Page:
What's the best?
It is said that there is no better fried chicken than that served at Popeye’s. This is a thing said by many chefs and while it is not true, it is nearly so. If you are looking to purchase fried chicken, you will find consistently excellent product at Popeye’s or another fast-food restaurant.
That is because men and women smarter than I have perfected every step of the process, such that the meat is well-seasoned, cooked to the proper temperature and has a toothsome crust. Fried chicken is very well suited to this mechanized process, maybe more so than any other food apart from hard-boiled eggs, and who the hell cares about hard-boiled eggs?
Fried chicken used to be a delicacy. There was a time when chickens were not produced in factories, and the young birds preferable for frying weren’t cheap. Frying anything takes a good bit of oil, too, and if you’re only frying enough to feed a family for one meal, a lot of that oil will likely end up wasted when all is said and done. It’s a bit like making a dark roux, in that it’s a simple process but pretty easy to screw up. And if you screw up, you’re starting over.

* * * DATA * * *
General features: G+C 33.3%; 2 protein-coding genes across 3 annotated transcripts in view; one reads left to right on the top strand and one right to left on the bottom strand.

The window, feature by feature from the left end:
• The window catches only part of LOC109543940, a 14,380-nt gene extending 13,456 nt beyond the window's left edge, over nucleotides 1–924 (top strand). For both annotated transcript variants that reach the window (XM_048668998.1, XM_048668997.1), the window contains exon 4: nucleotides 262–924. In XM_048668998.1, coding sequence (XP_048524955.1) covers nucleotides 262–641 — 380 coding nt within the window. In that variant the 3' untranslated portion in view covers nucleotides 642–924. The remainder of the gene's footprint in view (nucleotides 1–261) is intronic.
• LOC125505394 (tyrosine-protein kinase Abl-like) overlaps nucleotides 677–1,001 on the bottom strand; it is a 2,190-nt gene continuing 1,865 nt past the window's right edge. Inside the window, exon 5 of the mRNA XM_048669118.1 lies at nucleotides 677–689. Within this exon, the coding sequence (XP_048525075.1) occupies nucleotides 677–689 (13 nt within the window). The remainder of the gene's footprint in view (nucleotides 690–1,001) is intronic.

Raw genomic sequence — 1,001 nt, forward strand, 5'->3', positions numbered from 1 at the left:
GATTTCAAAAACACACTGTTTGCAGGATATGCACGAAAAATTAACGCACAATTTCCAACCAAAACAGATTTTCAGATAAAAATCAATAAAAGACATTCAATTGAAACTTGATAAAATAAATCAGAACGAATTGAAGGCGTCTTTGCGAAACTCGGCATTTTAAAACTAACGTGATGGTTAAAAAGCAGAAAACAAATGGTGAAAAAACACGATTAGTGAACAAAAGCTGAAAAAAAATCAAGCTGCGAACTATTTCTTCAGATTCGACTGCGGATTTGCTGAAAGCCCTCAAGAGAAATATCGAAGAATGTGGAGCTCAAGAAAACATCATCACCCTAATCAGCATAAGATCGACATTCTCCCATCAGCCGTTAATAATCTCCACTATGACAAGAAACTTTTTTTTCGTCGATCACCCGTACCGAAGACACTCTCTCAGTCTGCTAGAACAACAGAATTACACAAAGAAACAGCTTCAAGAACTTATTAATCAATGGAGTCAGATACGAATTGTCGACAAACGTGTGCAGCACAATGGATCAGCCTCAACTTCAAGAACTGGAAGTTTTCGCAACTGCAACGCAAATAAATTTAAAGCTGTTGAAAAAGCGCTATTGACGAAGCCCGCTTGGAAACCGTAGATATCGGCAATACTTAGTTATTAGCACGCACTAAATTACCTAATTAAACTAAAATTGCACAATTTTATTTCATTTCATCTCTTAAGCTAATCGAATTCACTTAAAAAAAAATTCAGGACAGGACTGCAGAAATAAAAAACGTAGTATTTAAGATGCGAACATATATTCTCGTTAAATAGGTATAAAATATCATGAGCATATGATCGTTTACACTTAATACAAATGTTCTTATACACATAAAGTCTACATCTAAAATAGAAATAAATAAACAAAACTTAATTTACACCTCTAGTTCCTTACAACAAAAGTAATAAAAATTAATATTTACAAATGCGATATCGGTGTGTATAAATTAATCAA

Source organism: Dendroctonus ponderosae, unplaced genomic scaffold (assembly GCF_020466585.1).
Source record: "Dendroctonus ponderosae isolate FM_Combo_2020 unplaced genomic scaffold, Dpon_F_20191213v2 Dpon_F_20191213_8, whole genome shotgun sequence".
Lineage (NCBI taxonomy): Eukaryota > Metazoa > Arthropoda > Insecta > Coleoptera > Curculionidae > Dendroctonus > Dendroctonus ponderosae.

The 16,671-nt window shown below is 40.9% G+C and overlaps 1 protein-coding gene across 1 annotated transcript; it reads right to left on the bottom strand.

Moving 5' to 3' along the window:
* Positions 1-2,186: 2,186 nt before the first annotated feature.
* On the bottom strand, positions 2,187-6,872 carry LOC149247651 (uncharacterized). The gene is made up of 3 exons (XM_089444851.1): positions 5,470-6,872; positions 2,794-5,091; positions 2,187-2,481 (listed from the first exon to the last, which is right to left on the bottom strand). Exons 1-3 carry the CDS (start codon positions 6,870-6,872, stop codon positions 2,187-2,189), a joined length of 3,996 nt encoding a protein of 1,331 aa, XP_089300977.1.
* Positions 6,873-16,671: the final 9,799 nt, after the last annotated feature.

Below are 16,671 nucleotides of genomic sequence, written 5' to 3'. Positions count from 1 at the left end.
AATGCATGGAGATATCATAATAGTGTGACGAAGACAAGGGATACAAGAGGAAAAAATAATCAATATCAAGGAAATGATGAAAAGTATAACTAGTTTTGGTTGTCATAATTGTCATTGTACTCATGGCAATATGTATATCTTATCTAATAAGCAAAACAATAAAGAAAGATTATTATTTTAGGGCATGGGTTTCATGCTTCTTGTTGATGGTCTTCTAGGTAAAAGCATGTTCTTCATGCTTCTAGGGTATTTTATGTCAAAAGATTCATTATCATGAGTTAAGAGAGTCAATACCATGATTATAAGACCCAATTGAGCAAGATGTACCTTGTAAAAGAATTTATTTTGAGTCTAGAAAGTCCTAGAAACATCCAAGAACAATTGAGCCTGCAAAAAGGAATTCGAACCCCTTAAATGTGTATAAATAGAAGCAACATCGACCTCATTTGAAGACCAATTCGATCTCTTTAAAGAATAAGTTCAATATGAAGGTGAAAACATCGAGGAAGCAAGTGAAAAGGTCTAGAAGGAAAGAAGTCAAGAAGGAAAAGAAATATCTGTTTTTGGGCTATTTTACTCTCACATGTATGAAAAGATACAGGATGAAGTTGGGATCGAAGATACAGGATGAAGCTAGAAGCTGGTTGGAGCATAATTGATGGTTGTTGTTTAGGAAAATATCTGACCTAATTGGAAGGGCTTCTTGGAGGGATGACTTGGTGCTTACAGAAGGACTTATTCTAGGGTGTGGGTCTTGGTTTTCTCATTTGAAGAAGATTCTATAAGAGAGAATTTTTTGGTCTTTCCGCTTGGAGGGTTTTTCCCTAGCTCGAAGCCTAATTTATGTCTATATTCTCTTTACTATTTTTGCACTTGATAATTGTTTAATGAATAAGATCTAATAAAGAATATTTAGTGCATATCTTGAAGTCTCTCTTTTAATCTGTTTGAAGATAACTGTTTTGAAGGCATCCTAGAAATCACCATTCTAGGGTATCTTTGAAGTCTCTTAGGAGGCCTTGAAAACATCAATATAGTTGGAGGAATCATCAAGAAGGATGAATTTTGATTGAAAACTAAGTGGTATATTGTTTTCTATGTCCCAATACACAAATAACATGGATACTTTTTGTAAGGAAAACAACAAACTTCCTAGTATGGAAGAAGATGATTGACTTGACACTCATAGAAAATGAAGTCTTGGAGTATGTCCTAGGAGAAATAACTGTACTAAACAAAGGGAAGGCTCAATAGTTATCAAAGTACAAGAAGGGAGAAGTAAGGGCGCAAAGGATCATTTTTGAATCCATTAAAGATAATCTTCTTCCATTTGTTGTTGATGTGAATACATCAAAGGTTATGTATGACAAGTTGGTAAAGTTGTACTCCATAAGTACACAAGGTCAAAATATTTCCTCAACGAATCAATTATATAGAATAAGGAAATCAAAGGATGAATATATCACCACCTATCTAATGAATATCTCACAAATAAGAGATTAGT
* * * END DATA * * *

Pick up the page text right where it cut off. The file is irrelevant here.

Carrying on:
I believe that the best fried chicken is made in small batches, usually in small kitchens and in cast-iron. This is not another paean to my grandmother, or at least not specifically to her. Unless you are related to me or a very good friend you never tasted my grandmother’s fried chicken or heard her whistling away in the kitchen while she cooked it. You will have to take my word that it was sublime.
But what I’m interested in isn’t your trust; I’d like to know your fried chicken stories. I’d like to know whether you’ve had it at Dooky Chase, or Willie Mae’s or Galatoire’s, or McHardy’s, or a random gas station off I-10. I’d like to know the best fried chicken you’ve ever purchased, and what about it was so good.
Then I’d like to know how that fried chicken compared to the best fried chicken you’ve had at home – either your home or someone else’s – and why you think one was better than the other.
I can tell you that my grandmother’s fried chicken was better than anything I’ve ever paid for, but I tasted that chicken knowing how much effort went into preparing it. I knew it at the time, and now that I’m an adult (chronologically) and have fried a chicken or two hundred myself, I know what a tremendous pain in the ass it is.
I can’t be objective about fried chicken, and I don’t expect you to be objective either. I hope you’ll respond, but even if you don’t you’ll be thinking about the questions I’ve posed and hopefully will appreciate home-cooked fried chicken even more than you already do. Even if it’s not as good as Popeye’s.